We also toured Essaouira, a charming and vibrant port and seaport town, about 3 hours drive from Marrakesh.  Despite the strong European influence, Essaouira was able to preserve its 18th century contemporary architecture in a North African context.  I particularly enjoyed walking at the Kasbah’s Sqala, a UNESCO-listed World Heritage Site which has a remarkable view of the port and the Atlantic coastline. I also got lost while wandering at the old medina and souks and ended up in a maze of blind alleys where I discovered some of Morocco’s best craftsmen.  Since I came from a landlocked country and living in hardship condition during my humanitarian mission, I spent more time relaxing at a seaside bar by the beach.   Essaouira is watersport’s paradise, a perfect location for kitesurfing and windsurfing.  With its subtle beauty, unspoilt sands and wonderfully slow pace of life,  Essaouira was a great relief from the madness of Marrakesh.

On the way to our Sahara Dessert tour, we crossed the picturesque High Atlas Mountains passing by the Col du Tichka with an altitude of 2260 m.  This part of Morocco looked like another country.  The landscape was amazing.  I felt like I was floating in the air while standing at the highest peak on top of the mountain.  Then we visited Ourzazate, the Gate of the Desert.  People here are mainly the traditional indigenous tribe called Berber.  It is a popular tourist town, home to the world’s largest film studio, the Atlas Film Studios.  Several Hollywood movies including Lawrence of Arabia, Gladiator and The Mummy were shot here.  30 km away from Ouarzazate is the Ksar of Ait-Ben-Haddou, another UNSECO World Heritage Site in Morocco. Located at the foothills of the Atlas Mountains, the Ksar is a traditional pre-Saharan habitat with houses built entirely of earthen materials with rich red mud plaster.  The houses crowd together within the defensive walls with high angle towers dating from the 17th century.  Its stunning location was where one of the Star Wars movies was filmed.  Most of the tourists find it exciting to walk the same streets as their favorite movie stars once did.  This part of our trip was well worth every minute spent here not to mention the photographic opportunity in each and every corner of the Ksar.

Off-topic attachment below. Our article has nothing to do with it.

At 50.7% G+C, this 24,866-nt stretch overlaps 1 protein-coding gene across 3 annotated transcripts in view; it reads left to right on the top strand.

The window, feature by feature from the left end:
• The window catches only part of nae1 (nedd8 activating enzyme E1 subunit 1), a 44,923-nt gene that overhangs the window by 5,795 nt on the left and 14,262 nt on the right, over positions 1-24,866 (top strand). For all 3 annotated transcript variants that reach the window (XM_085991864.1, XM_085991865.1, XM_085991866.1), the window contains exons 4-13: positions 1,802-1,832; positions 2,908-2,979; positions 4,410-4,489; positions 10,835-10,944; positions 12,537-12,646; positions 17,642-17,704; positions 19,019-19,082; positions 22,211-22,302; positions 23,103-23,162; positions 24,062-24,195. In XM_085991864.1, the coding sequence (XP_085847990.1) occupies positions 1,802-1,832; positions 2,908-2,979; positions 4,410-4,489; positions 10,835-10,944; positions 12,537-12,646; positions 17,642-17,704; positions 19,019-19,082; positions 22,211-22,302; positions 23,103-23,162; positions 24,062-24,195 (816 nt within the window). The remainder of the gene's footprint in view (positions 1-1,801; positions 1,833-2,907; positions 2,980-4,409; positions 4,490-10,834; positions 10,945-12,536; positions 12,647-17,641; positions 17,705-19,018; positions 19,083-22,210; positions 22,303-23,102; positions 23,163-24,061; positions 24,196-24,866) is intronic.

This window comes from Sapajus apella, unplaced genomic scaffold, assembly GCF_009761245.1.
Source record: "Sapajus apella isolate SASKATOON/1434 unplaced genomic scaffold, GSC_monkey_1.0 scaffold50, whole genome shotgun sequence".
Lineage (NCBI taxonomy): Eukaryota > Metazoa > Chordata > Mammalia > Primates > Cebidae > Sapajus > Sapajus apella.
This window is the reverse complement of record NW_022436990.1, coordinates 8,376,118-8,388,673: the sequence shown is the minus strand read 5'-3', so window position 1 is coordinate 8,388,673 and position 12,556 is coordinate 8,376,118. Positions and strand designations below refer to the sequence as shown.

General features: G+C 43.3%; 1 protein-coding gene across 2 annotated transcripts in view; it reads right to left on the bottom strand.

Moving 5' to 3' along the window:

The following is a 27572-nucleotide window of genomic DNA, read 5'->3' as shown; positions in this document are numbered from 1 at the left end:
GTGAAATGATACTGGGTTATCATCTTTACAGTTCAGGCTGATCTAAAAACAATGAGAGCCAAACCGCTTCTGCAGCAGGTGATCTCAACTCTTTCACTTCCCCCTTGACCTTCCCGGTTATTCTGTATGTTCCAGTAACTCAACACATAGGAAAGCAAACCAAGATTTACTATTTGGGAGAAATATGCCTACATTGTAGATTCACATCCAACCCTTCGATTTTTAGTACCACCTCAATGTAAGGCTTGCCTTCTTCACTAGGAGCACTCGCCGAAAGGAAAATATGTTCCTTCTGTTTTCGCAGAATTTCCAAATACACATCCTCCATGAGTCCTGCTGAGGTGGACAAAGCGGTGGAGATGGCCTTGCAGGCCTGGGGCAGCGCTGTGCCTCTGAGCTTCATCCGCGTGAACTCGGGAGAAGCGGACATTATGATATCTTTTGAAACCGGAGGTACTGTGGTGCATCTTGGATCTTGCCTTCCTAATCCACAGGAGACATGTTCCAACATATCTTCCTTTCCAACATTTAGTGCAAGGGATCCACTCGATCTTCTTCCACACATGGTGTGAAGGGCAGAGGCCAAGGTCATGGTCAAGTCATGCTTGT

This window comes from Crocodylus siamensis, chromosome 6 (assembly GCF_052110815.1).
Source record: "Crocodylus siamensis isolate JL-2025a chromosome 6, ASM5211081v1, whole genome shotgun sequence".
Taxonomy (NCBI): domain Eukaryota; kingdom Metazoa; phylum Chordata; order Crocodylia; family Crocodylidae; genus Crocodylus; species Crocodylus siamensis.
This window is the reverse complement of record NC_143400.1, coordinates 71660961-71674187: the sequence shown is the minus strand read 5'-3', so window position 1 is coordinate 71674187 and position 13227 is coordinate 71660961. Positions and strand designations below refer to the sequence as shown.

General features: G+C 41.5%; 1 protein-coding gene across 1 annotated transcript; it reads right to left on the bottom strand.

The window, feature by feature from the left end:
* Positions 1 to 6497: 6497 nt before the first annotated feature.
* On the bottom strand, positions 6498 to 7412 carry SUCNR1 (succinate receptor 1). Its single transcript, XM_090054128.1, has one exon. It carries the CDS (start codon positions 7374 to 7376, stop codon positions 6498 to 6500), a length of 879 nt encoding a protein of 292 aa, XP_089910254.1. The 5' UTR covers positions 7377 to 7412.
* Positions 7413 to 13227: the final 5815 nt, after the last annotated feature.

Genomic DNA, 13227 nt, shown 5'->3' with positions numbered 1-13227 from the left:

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CENTRAL, EASTERN and WESTERN EQUATORIA, South Sudan

Although my stay in South Sudan was work related, I was privileged to be able to see three different states aside from its capital, Juba.  South Sudan was my first humanitarian assignment in hardship location.  To be able to serve the newest country in the world was a humbling experience, something I will never trade for anything else.  It was one of my best if not the greatest experience in my life.  For more of my humanitarian experience in South Sudan, visit this link: Wandering the Road Less Travelled: My Humanitarian Missions.

South Sudan

Categories: Africa, Asia, Dubai, Morocco, South Sudan, United Arab Emirates | 4 Comments

Weekly Photo Challenge: Joy

One of the joys of working in Africa is interacting with the local communities in rural villages.  In South Sudan, local people, old and young, greet each other by shaking hands.  They are always curious as to the purpose of my visit.  Some would even stop by to chat with me asking about my country or other personal stuff like are you married, why you don’t have children etc.  Often I am mistaken as Chinese.  They greet me with Ni Hao (Hello in Chinese) or call me simply as China.

But what I like the most is when children excitedly shout Khawaja everytime they see me driving or strolling around the village.  Khawaja is the term that South Sudanese use to refer to foreigners particularly white people.  It is always a joy to hear children shouting Khawaja while waving at me with a big smile.  I am the only expatriate in my team, hence, I get all the attention.